Author talks to high school students about trauma, life

  • Author A.S. King, second from right in the front row, with students at Greenfield High School. King spent a day at the high school, including a school-wide assembly. CONTRIBUTED PHOTO/FRANCESCA PASSIGLIA ​​​​​​​

  • Young-adult author A.S. King speaks to students during an all-student assembly at Greenfield High School on Friday. STAFF PHOTO/ANITA FRITZ

  • Young-adult author A.S. King speaks to students during an all-student assembly at Greenfield High School on Friday. STAFF PHOTO/ANITA FRITZ

Staff Writer
Published: 10/11/2019 11:30:55 PM

GREENFIELD — Award-winning young adult author A.S. King asked several hundred Greenfield High School students Friday morning to look for their “own cans of succotash and examine their suitcases.”

Before King (Amy Sarig King) asked those questions, though, she explained to students how she became a writer because of a can of succotash and several English teachers who didn’t give up on her.

“When I was young, I had to eat all of my vegetables, and I hated succotash,” she started. “Some nights I’d be at the dinner table until 10.”

When she was in ninth grade, she was given an assignment to write, first-person, about a can of succotash. She wrote about the last can of anything on the shelf of the local grocery store during a blizzard.

“I wrote about the loneliest item on the shelf, but it was really about me,” she said. “The truth about succotash is that what I wrote about it was really about myself — I hated myself.”

King writes about trauma in ways pre-teens and teens can relate, covering topics like divorce, depression, racism, human flaws and much more.

She shared a story about a math teacher in seventh grade who told the class not to chew gum and the girls not to raise their hands because they didn’t need to learn math.

“I had my hand up all the time, and he never called on me,” she said. “I gave up on school and myself. I shelved that trauma like I did other trauma, but trauma has a way of sneaking up and tapping you on the shoulder at the weirdest times.”

King said she was bullied and her trauma just got bigger — until she decided to explore and empty her “suitcase,” as she pointed to her head.

King said her emotions and experiences are just some of the vehicles she uses to write her books — 11 of them and a new one, “The Year We Fell From Space,” which is about depression, is coming out Tuesday.

She said when she took a poetry class and started journaling, everything started pouring out. She said what students need to understand, though, is that everyone has to face rejection and she wants them to be prepared. She said she received 500 rejection letters before her first book was published.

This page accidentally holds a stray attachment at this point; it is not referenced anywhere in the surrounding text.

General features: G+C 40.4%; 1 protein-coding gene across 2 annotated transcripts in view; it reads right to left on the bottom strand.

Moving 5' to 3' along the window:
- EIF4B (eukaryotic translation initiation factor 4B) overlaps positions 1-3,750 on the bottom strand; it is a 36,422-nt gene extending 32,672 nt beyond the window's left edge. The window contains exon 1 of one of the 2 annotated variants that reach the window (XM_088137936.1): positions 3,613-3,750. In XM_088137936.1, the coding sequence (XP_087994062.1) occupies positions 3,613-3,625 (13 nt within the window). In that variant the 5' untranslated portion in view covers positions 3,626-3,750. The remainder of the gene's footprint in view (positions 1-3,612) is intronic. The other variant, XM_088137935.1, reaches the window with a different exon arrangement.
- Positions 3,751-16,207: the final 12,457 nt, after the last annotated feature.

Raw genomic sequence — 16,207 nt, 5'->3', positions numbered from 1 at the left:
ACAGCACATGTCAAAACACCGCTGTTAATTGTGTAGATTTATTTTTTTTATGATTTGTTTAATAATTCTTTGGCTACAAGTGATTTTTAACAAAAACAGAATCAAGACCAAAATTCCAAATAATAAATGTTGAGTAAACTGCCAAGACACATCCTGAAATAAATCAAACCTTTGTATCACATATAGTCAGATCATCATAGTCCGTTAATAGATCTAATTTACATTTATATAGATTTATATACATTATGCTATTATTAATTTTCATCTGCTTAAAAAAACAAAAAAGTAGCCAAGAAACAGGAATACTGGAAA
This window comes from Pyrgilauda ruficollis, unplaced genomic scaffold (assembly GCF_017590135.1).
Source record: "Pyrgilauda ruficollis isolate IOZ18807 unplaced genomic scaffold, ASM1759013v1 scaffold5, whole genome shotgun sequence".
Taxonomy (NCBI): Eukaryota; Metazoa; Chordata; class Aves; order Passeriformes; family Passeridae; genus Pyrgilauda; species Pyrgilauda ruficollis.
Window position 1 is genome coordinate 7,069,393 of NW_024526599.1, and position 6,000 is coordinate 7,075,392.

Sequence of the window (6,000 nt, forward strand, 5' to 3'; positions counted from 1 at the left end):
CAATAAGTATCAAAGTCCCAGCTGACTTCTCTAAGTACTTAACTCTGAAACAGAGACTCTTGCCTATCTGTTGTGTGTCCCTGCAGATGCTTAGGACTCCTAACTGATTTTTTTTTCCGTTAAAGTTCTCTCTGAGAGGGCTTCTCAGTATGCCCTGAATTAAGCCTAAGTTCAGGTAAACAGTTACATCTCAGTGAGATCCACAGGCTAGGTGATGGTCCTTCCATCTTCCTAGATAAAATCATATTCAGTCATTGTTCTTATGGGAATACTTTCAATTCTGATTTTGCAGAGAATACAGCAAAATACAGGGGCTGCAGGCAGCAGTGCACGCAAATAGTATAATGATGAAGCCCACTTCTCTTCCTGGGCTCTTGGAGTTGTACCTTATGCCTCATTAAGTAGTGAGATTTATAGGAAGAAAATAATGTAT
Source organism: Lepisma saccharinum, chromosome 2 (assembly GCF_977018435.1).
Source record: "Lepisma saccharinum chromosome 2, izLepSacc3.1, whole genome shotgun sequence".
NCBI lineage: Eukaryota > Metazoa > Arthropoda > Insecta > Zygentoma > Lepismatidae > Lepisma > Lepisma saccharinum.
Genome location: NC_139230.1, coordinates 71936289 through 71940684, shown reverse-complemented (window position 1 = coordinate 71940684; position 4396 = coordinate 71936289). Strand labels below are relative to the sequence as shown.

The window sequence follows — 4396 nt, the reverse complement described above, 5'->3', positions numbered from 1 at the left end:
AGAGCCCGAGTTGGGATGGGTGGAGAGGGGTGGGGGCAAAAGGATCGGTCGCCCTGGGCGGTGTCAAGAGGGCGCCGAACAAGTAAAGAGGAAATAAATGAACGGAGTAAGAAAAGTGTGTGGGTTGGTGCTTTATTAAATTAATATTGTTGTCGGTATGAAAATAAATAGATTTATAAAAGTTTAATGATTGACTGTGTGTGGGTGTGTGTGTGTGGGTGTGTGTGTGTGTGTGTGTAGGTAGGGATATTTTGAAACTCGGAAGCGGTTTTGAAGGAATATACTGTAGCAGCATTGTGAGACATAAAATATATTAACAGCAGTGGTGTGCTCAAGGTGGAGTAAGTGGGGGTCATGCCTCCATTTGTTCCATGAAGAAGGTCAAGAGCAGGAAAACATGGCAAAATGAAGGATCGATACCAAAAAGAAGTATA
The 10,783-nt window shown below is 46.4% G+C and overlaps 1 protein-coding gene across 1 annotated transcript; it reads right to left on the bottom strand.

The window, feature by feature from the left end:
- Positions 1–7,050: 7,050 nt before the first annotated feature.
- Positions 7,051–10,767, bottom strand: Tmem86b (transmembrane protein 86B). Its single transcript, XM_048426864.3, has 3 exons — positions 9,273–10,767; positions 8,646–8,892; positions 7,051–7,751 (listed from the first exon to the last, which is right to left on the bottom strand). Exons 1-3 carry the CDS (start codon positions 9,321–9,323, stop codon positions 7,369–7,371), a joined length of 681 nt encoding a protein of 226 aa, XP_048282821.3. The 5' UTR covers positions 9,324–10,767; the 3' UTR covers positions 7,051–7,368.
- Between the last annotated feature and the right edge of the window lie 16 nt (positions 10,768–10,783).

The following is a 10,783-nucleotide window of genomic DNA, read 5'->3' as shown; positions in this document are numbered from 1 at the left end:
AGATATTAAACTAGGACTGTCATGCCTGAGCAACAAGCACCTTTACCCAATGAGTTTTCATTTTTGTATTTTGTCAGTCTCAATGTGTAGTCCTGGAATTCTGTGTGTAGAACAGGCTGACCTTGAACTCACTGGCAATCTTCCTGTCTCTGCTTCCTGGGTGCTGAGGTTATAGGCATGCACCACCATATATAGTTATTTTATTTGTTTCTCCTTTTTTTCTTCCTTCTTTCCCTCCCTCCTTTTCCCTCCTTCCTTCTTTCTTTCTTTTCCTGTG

King explained that students need to think about others and think about who their friends are and what they stand for — they shouldn’t surround themselves with bullies and negative people because that seeps into their own lives.

“Empty your personal suitcase,” she said several times. “Who packed it, anyway?”

She said that teacher who told the girls in the classroom they didn’t need to learn math was in her suitcase when she unpacked it, along with others who shouldn’t have been allowed there.

“Why did I carry him and others for so long? Why did I allow him and others to make me feel small,” she asked. “Surround yourselves with folks who are cool and positive. Then, repack your suitcase.”

She finished by telling students that “trauma is trauma,” no matter how big or small, and that there are most likely students at the high school who have experienced trauma. She said if it affects them, it’s trauma, and they should find an adult to talk with about it. Then, she reminded them that she is where she is today because of what she had in her suitcase.

The visit was a result of a collaboration between Greenfield High School Librarian Jessica Pollock and Greenfield Public Library Teen Librarian Francesca Passiglia, who received a Greenfield Local Cultural Council Grant, as well as funding from Greenfield Public Schools and the Friends of the Greenfield Public Library.

The day started at 8:15 with King’s presentation, “On Being a Superhero: An Exploration of Your Personal Suitcase.” King stayed the day for other activities in classrooms and for a book-signing.

During the 60-minute all-school assembly, King, who lives in Pennsylvania, asked students to consider their past experiences and how they can shape their future and learn from mistakes, rather than be defined by them.

King, who was called “One of the best (young adult) writers working today” by the New York Times Book Review, writes young adult fiction, exploring ongoing themes of teens learning to deal with and process trauma.

According to Pollock, students at the high school voted by grade on which of King’s books they’d like to read, and each grade participated in workshops in advance of her visit, where they explored the books they read and did writing exercises and art related to those books.

“We hope that by bringing authors to the school, we can instill a love of reading and an appreciation of the writing process in the students,” Passiglia said.

Toward the end of the presentation, King took questions from students, who asked everything from what her astrological sign is (Pisces) to whether she likes basketball and video games to details about some of her favorite characters and who they are based on.

Last year, Sara Farizan, author of “Here to Stay” spoke and Pollock and Passiglia said they have invited Jarrett Krosoczka, author of “Hey Kiddo,” to speak in fall 2020.

Reach Anita Fritz at
413-772-0261, ext. 269, or afritz@recorder.com.




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